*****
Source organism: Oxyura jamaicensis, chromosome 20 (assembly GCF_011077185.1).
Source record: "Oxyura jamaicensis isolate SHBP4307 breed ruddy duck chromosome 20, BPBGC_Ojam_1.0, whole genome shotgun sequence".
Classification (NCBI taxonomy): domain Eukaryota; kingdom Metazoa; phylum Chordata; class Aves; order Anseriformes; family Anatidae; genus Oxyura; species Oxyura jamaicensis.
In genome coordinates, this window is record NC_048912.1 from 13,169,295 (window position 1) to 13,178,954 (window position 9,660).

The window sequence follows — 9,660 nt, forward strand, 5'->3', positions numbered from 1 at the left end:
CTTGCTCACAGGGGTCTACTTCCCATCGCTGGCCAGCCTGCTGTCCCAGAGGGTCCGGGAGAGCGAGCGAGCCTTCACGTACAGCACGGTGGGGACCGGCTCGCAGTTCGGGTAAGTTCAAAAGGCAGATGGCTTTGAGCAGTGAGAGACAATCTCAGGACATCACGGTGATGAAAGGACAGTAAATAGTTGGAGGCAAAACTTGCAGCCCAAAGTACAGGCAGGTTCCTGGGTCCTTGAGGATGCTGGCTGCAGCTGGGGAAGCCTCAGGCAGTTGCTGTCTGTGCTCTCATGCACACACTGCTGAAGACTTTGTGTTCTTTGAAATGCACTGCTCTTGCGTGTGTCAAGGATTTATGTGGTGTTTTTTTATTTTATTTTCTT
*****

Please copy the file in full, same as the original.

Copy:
Source organism: Oxyura jamaicensis, chromosome 20 (assembly GCF_011077185.1).
Source record: "Oxyura jamaicensis isolate SHBP4307 breed ruddy duck chromosome 20, BPBGC_Ojam_1.0, whole genome shotgun sequence".
Classification (NCBI taxonomy): domain Eukaryota; kingdom Metazoa; phylum Chordata; class Aves; order Anseriformes; family Anatidae; genus Oxyura; species Oxyura jamaicensis.
In genome coordinates, this window is record NC_048912.1 from 13,169,295 (window position 1) to 13,178,954 (window position 9,660).

The window sequence follows — 9,660 nt, forward strand, 5'->3', positions numbered from 1 at the left end:
CTTGCTCACAGGGGTCTACTTCCCATCGCTGGCCAGCCTGCTGTCCCAGAGGGTCCGGGAGAGCGAGCGAGCCTTCACGTACAGCACGGTGGGGACCGGCTCGCAGTTCGGGTAAGTTCAAAAGGCAGATGGCTTTGAGCAGTGAGAGACAATCTCAGGACATCACGGTGATGAAAGGACAGTAAATAGTTGGAGGCAAAACTTGCAGCCCAAAGTACAGGCAGGTTCCTGGGTCCTTGAGGATGCTGGCTGCAGCTGGGGAAGCCTCAGGCAGTTGCTGTCTGTGCTCTCATGCACACACTGCTGAAGACTTTGTGTTCTTTGAAATGCACTGCTCTTGCGTGTGTCAAGGATTTATGTGGTGTTTTTTTATTTTATTTTCTT